I’ve spent years exploring the link between mindset, creativity, innovation and action. Through this process I have been able to distill a set of strategies and practices that not only till the mindset soil for genius, but allow creative professionals and organizations to experience the uncertain edge of possibility with a far greatest sense of equanimity, ease and even joy.

Here are four strategies and practices to get you started. They will make a serious difference in the way you experience action in the face of uncertainty, and equip you to power forward in uncertain times:

1. Pulse and refuel. Contrary to the way most people work, our brains are only capable of functioning optimally for about 90 minutes at a time. After that, our ability to get quality work done plummets. At the same time, the part of the brain that controls willpower, executive function and creativity gets fatigued, leaving the more primal fear and anxiety center to take control. To counter this, retune your workflow. Commit to short, intense bursts of attention of no more than 90 minutes, interspersed with windows of rest that allow your brain to refuel.

2. Practice mindfulness. Once the domain of Buddhists, yogis and others with an eastern orientation, this simplified meditative practice can now be learned and explored devoid of any underlying dogma or ideology. And the benefits, over time, are extraordinary. Not only does the practice help reduce anxiety, fear, stress and elevate mood, it also improves cognitive function and creativity.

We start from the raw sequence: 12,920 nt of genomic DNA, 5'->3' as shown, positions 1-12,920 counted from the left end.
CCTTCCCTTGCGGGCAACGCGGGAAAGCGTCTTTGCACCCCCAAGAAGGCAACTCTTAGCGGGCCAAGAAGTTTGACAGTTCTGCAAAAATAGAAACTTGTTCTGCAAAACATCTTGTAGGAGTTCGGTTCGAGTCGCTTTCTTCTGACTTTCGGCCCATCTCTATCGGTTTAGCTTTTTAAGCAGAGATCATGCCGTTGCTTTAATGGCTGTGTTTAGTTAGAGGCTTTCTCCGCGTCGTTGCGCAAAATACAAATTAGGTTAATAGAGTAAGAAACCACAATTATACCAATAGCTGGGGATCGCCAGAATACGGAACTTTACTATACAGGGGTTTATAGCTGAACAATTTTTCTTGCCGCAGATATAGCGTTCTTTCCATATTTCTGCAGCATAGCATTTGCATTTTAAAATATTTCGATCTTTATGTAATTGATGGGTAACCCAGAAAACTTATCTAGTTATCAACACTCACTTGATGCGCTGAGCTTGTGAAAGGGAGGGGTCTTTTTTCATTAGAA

3. Keep a gratitude journal. According to positive psychology founding father, Martin Seligman. Ph.D, journaling three to five things you’re grateful for every day can help you shift from stressed, angry and edgy, to calm, upbeat and better able to tolerate an uncertain world. This improved mental state is also positively correlated with increased creativity and insight based problem-solving, not only making you happier and nicer to be around, but also better able to perform and innovate at your highest levels.

4. Drop certainty anchors. Create rituals or routines around the more mundane things in your day. Remove the decision-making element and create a set of moments and activities you can always count on being the same. Examples include eating the same thing for breakfast, or wearing black t-shirts every day. These moments act as psychological tethers to certainty that allow you to float a little higher during those moments where your work requires you to act with less than perfect information.

In the end, uncertainty is a key element of any quest to create something from nothing – and build a deeply meaningful career. It has to be there. And the world we now live in seems to be serving up ample helpings on a daily basis.

But, armed with the right strategies and practices, we can learn to experience going into the unknown with far greater ease. In doing so, we potentially invite even more in the name of creating bigger, better careers, businesses and lives.